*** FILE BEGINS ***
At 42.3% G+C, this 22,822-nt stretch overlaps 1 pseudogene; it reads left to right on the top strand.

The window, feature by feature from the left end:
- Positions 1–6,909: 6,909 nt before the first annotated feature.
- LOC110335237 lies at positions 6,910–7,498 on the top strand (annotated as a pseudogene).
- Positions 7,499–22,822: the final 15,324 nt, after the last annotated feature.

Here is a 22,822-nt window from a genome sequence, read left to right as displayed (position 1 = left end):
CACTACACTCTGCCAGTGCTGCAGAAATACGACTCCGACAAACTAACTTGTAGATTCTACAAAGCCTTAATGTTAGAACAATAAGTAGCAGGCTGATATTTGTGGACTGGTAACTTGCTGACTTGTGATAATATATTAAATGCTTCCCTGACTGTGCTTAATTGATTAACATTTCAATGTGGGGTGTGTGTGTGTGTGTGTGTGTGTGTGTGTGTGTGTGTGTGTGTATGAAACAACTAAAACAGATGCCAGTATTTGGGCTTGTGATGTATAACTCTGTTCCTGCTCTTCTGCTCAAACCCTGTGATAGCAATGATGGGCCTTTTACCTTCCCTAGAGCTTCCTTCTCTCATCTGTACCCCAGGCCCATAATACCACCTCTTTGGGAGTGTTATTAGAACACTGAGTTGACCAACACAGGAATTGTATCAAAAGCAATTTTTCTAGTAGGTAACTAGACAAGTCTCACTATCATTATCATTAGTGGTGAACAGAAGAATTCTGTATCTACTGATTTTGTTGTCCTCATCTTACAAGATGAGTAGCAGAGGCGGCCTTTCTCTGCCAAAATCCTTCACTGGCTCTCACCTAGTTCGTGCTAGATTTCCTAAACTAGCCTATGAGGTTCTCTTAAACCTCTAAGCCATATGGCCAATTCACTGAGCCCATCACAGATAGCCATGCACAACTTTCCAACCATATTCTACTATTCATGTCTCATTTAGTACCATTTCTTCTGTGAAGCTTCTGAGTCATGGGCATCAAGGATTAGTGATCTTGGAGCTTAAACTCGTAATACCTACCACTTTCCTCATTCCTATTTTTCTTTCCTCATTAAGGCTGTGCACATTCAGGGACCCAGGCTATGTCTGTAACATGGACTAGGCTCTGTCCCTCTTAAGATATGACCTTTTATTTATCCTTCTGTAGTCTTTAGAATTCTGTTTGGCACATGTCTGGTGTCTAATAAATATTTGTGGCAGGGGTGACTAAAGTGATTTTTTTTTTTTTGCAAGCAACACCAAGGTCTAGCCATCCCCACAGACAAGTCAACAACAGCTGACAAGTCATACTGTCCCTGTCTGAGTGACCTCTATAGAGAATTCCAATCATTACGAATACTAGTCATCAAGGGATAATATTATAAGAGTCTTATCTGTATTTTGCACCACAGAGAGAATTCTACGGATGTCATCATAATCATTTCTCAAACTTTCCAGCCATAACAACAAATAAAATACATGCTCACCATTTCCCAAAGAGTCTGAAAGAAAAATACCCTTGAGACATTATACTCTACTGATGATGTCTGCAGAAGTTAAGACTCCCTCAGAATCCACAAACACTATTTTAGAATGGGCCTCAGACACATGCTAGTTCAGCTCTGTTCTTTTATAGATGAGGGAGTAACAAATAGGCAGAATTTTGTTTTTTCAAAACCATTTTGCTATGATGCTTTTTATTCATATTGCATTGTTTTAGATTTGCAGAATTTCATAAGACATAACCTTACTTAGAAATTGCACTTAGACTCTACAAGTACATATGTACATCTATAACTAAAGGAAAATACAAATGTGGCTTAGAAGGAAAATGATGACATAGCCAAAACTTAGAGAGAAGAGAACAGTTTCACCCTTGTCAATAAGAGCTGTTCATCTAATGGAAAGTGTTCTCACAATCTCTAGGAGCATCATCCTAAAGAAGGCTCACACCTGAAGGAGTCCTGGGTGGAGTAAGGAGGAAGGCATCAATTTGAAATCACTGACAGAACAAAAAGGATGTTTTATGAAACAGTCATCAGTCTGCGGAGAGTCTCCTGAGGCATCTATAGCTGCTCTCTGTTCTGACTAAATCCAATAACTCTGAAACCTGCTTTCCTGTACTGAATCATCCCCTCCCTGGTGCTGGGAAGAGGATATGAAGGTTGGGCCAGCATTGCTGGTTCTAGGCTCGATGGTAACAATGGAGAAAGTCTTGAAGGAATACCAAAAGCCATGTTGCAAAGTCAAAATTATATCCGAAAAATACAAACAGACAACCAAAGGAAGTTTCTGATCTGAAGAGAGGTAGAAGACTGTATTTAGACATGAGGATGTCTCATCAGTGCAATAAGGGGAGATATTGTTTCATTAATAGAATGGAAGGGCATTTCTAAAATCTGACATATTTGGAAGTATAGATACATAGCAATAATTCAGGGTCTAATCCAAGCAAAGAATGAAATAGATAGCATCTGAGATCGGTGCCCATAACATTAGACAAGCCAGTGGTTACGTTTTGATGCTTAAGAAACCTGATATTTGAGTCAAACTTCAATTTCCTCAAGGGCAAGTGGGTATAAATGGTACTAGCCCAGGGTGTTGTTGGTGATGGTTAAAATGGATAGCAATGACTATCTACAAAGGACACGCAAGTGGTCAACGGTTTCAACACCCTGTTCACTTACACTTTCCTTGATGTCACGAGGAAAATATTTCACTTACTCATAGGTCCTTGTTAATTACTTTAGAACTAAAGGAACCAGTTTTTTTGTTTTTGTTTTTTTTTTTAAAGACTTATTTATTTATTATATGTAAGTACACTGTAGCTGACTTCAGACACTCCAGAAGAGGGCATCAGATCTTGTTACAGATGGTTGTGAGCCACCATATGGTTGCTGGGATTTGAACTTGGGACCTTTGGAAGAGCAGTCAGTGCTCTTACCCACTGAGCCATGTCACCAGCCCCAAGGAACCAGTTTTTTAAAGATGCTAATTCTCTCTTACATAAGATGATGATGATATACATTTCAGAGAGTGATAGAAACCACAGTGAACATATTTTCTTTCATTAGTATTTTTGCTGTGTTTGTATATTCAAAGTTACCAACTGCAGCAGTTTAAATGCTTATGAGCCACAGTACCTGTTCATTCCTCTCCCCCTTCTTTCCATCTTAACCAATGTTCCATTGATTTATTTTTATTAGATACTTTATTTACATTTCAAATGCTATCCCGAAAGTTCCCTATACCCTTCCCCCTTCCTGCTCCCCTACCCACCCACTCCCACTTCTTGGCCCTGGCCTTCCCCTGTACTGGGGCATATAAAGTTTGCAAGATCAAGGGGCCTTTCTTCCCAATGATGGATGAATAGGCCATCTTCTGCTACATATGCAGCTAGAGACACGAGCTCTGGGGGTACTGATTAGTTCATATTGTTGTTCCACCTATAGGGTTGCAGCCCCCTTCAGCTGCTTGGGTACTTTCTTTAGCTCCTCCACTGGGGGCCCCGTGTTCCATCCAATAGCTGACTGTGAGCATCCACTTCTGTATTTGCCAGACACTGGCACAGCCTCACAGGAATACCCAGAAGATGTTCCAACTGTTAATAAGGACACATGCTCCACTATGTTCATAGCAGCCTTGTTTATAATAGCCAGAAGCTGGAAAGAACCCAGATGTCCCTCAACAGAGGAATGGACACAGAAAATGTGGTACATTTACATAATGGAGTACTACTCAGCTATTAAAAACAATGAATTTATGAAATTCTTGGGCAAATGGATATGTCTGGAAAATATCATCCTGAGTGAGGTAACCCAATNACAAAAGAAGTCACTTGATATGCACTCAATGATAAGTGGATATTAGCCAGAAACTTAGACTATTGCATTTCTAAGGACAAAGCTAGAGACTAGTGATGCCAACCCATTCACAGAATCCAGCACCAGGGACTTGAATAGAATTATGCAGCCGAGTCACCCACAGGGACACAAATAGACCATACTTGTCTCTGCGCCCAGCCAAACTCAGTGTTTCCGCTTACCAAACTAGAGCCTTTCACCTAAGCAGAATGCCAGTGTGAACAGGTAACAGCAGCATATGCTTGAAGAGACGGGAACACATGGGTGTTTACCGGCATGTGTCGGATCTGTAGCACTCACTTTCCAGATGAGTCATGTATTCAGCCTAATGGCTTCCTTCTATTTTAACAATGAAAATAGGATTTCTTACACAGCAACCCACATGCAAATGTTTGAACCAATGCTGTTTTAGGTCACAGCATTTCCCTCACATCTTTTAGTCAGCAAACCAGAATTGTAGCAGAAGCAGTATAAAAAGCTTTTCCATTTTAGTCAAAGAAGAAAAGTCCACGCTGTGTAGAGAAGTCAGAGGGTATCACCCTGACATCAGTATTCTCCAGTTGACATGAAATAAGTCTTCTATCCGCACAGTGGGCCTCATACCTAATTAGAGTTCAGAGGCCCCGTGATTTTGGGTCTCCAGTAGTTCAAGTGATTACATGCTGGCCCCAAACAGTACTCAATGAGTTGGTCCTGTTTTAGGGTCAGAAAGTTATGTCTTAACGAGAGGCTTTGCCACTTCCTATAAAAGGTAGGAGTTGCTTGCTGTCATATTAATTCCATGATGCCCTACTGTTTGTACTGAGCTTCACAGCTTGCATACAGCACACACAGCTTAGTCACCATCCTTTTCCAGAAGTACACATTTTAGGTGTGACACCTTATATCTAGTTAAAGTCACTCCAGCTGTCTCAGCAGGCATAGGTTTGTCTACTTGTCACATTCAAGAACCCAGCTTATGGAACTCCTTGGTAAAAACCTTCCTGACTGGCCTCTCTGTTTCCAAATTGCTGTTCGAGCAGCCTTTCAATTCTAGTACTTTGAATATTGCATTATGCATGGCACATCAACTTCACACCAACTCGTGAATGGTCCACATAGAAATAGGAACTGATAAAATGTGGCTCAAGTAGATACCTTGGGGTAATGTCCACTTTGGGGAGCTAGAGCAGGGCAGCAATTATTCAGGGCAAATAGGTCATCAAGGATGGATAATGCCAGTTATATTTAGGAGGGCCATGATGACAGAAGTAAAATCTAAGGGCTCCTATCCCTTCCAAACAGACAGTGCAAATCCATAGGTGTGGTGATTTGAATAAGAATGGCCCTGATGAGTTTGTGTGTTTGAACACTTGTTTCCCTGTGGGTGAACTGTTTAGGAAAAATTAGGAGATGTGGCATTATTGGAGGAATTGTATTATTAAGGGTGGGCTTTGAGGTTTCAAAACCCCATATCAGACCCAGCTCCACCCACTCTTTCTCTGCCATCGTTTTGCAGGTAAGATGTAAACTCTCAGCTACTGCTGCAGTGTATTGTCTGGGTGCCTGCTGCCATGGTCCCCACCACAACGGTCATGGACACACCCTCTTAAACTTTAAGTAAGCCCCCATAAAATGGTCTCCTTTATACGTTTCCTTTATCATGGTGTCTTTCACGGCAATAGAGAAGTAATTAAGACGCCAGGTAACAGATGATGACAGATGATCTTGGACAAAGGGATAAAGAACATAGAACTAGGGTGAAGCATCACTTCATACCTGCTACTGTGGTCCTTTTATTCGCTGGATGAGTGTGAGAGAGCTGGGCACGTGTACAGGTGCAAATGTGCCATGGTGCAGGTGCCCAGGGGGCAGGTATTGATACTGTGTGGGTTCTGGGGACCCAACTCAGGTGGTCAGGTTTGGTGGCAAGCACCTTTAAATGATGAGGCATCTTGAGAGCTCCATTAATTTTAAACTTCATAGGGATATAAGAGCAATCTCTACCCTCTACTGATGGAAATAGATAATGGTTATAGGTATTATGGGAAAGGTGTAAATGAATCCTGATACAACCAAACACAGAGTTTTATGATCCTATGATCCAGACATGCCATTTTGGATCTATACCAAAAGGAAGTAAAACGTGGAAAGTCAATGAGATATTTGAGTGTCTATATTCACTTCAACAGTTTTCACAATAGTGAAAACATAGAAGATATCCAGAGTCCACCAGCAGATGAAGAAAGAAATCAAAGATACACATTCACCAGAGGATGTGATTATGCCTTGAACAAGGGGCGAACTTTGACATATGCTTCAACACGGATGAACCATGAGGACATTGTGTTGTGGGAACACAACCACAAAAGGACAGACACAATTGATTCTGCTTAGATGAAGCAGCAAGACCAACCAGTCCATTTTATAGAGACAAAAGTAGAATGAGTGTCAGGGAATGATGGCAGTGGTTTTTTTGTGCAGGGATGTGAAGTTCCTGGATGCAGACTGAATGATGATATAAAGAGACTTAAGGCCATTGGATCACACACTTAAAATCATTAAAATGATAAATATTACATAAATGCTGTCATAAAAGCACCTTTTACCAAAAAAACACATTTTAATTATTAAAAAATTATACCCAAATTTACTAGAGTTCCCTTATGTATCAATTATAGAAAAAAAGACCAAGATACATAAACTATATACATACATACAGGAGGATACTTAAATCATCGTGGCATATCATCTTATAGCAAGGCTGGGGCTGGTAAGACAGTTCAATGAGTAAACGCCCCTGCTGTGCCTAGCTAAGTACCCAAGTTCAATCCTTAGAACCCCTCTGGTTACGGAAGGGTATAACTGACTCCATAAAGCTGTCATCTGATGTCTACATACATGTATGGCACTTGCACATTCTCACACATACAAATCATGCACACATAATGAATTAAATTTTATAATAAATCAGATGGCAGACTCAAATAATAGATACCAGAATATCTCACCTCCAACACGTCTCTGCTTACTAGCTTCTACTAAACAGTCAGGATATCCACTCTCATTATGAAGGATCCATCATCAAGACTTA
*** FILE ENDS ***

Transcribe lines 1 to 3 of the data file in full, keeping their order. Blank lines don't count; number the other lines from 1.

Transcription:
At 42.3% G+C, this 22,822-nt stretch overlaps 1 pseudogene; it reads left to right on the top strand.

The window, feature by feature from the left end:
- Positions 1–6,909: 6,909 nt before the first annotated feature.